IVM: Yes, it definitely does.

Shane: I was just telling someone about this the other day. A friend of mine came up and said, “Man, I just can’t stop listening to this album, it’s so good! It connects, it’s so deep on all these levels.” And blah blah blah. I’m sitting there like, yeah, well, thanks man I appreciate it, but I don’t know how it happened. I don’t feel like I can take credit for when these things happen. When someone comes up to me and says, “That’s brilliant, how you did this and this there,” I say, “Well no it wasn’t, it was the right time at 4 in the morning drinking a Mountain Dew at my kitchen table, I have no idea how this happened.” (laughs) I really do think it’s so far beyond us, what we can do. It’s crazy how God can take something, like you said, something so small like this and it just hits people when they need it, the right people when they need it. I can’t take credit for that stuff, because it ain’t me. (laughs)

IVM: We love your humility, that’s definitely a trait we can see in your music.

Shane: Thank you.

IVM: Everything In Slow Motion consists of just you, and your friend Josh Barber helped produce the new album. Phoenix was released this past December as your full length debut on Facedown Records. What has been the overall response to the record since its release?

Shane: The response has been incredible. I was crossing my fingers and hoping that this thing would sell at least 200 copies. I was thinking, “Come on, just 200 copies, please!” It wouldn’t have mattered either way, but when Jason puts down all this money for recording, thousands of dollars, I really hope for his sake that we sell a few copies so he can make a little money back on this. What’s funny about him is he’s just like, “It’s all good, lets just do it, it’s cool.” (laughs)  The overall response has been way beyond what we thought it would be. People have been latching on to it, similar to how Give Me Rest happened. We didn’t expect it. We knew this was a cool album, we just hoped others would like it. People are really digging into this thing and it seems that it will be with them for a long time. It’s just really, really cool, very unexpected and so awesome. A big surprise for everyone involved.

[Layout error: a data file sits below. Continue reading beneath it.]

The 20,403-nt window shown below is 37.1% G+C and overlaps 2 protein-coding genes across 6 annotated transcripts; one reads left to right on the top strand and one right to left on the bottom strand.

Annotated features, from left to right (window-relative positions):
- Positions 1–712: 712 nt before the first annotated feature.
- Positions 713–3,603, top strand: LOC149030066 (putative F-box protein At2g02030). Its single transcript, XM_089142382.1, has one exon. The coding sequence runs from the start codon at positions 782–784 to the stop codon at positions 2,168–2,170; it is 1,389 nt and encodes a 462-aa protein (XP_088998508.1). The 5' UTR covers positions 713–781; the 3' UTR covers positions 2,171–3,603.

IVM: In my experience with the albums from Hands and now Everything In Slow Motion, you’re doing the music an injustice if you don’t separate yourself from society for an hour or so and just listen with no distractions. Other bands can be background music, but you get honest, and your honesty gives the listener a view of the struggles you’ve had, the failures you’ve had, and your deepest thoughts. Have you ever felt, when you’re putting it down on paper and sharing it with complete strangers, intimidated or scared because you are giving a private piece of yourself to people you’ve never met?

Shane: Not at all, I am an open book. I don’t see any point in hiding certain things or holding back certain things. I know where I have messed up really hard, and I know I’m far from perfect. There is someone else out there who is going through the exact same thing, or is about to make the exact same mistakes that I have. Why not have someone in their corner? Any of these people can reach out to me at any time, I’ve always enjoyed connecting with people over e-mail and messaging. With art and music, I feel you should always be as completely honest as possible. If you’re not, what are you doing? What is the goal there? I’m sure there is benefits to not laying it all out on the table, but for me it seems to make sense to write completely from the heart and be as real as possible, so people can connect and benefit from that, and be encouraged.